While Germany is one of the world’s leaders in solar PV and now an early leader in residential energy storage, utility-scale energy storage is still “under discussion” and not yet a mature proposition, industry figures have said.
“The German market as far as I know is pretty much mature when it comes to residential, when it comes to utility-scale and C&I (commercial and industrial) however, to me it is still a lack of regulations and policies which [stop the market from maturing],” Dario Cicio, global application manager for energy storage systems at global technology group ABB, told Energy-Storage.News at the Energy Storage Europe conference and exhibition in Dusseldorf.
About 50,000 residential energy storage systems have been sold in Germany in the last four years, with ABB among those showcasing a residential product at the show this week, a scalable inverter and 2kWh battery that can be configured to fit three units for a total of 6kWh, allowing households with PV systems to maximise their onsite self-consumption. Germany’s high installed base of residential PV has made it a hotbed for modest but steady growth in the home storage market. The show, which in previous years had appeared to be heavily weighted towards utility-scale solutions, featured a large number of domestic makers of residential systems, such as Solutronic and E3DC which are not heavily promoting their products outside Germany as yet.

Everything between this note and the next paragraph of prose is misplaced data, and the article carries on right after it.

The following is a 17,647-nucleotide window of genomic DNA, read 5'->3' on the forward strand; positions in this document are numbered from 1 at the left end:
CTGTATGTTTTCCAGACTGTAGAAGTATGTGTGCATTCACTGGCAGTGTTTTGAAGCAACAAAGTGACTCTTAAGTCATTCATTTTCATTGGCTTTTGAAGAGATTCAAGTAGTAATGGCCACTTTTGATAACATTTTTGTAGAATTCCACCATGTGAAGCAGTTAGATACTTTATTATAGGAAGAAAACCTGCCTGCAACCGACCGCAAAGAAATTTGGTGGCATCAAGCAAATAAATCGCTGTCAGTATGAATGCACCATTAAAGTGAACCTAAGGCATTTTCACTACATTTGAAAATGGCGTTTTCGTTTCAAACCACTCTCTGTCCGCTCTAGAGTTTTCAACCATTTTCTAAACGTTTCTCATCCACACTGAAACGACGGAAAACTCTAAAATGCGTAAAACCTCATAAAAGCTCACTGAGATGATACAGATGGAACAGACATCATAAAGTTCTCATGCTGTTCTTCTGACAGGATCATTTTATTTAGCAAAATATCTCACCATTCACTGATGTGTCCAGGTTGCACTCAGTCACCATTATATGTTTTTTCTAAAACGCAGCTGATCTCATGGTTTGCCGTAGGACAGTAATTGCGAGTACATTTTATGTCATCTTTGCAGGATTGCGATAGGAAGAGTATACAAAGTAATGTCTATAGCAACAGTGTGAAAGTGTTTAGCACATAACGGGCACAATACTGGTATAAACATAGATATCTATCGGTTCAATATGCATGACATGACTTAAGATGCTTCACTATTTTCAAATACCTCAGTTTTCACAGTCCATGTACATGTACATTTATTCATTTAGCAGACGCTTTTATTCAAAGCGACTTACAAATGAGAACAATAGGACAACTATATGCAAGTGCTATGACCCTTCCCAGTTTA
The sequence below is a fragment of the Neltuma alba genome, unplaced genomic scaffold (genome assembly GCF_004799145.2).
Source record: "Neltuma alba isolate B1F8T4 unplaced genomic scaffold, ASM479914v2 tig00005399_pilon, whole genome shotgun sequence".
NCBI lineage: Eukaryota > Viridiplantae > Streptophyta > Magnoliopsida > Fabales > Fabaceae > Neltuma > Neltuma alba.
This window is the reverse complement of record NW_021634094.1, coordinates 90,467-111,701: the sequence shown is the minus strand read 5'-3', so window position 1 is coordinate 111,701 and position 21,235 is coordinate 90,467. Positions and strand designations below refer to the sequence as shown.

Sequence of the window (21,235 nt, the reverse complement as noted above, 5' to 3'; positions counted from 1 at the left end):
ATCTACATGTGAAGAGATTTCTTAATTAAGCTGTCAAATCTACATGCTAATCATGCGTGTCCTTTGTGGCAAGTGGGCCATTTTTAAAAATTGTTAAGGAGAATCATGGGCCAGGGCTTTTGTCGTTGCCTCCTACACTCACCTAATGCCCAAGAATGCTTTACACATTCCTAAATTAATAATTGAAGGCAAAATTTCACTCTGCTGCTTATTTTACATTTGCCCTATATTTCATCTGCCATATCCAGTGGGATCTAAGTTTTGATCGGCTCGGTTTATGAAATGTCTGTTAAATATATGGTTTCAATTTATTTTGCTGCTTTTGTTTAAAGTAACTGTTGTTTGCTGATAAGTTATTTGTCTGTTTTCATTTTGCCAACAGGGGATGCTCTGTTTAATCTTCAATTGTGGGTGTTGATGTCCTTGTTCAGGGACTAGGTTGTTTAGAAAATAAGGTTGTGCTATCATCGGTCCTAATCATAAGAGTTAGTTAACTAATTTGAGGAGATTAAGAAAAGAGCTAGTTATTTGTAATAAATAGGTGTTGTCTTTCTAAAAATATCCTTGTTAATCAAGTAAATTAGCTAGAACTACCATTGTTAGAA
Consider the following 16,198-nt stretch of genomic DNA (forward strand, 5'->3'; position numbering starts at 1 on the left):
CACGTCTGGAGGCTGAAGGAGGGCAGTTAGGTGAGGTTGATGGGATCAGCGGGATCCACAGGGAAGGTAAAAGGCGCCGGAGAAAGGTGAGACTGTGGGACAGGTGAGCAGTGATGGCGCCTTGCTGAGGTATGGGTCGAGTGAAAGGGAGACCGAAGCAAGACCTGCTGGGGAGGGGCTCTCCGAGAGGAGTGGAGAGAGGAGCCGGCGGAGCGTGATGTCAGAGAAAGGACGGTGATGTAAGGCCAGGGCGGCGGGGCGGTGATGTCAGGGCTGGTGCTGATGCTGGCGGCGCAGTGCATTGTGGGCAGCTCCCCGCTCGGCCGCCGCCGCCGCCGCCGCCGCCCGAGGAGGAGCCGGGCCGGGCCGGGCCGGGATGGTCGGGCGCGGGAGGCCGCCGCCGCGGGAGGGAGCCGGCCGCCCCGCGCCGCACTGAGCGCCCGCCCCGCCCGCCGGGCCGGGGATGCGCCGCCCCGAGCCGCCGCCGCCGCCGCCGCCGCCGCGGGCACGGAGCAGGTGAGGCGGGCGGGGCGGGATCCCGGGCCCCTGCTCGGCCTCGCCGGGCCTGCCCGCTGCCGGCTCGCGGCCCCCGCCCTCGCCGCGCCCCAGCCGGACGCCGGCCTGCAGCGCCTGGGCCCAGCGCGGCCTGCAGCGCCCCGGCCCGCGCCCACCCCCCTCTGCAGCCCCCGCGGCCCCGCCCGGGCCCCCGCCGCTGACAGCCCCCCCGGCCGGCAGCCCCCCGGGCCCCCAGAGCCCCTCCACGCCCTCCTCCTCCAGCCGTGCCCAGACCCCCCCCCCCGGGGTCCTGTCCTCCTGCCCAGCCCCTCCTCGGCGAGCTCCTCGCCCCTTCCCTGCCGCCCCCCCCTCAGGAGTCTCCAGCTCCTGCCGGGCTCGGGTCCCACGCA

ABB was also showcasing an energy storage inverter which can be scaled from 1MW to 100MW but Ciccio said that interest for very large storage systems seemed to be more intense from regions that included the UK, California, Texas and the PJM Interconnection market in the US and regions of Asia such as China, Korea and Japan than from Germany. While Germany has seen a number of high profile pilot projects go online at utility-scale, Cicio said this interest appeared to have slowed, with outsiders as yet not keen to risk their money on storage at scale.
“We see that there were some major projects in Germany [that] some utilities did, today we see that it’s not really moving fast [as a sector]. The utility-scale projects are very slow, from what I see now,” Cicio said.